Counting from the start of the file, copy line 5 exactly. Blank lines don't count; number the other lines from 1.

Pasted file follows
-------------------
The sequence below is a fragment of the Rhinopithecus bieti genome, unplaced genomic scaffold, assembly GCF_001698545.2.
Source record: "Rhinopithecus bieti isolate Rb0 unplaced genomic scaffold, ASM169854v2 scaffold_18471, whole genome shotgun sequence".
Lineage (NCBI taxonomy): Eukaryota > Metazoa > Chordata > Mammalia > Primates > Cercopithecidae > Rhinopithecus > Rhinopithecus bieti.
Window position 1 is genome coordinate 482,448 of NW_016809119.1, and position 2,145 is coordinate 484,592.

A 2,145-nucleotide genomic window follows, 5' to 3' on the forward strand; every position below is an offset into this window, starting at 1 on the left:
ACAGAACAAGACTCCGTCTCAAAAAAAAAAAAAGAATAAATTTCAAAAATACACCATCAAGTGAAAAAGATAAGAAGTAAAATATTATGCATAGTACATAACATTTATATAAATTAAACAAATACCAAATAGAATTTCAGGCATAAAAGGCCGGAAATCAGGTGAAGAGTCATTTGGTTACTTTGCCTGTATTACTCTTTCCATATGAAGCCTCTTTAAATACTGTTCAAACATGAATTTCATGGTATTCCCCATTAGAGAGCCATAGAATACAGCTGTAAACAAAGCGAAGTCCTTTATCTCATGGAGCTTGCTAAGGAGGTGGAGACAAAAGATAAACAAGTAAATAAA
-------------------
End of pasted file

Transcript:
A 2,145-nucleotide genomic window follows, 5' to 3' on the forward strand; every position below is an offset into this window, starting at 1 on the left: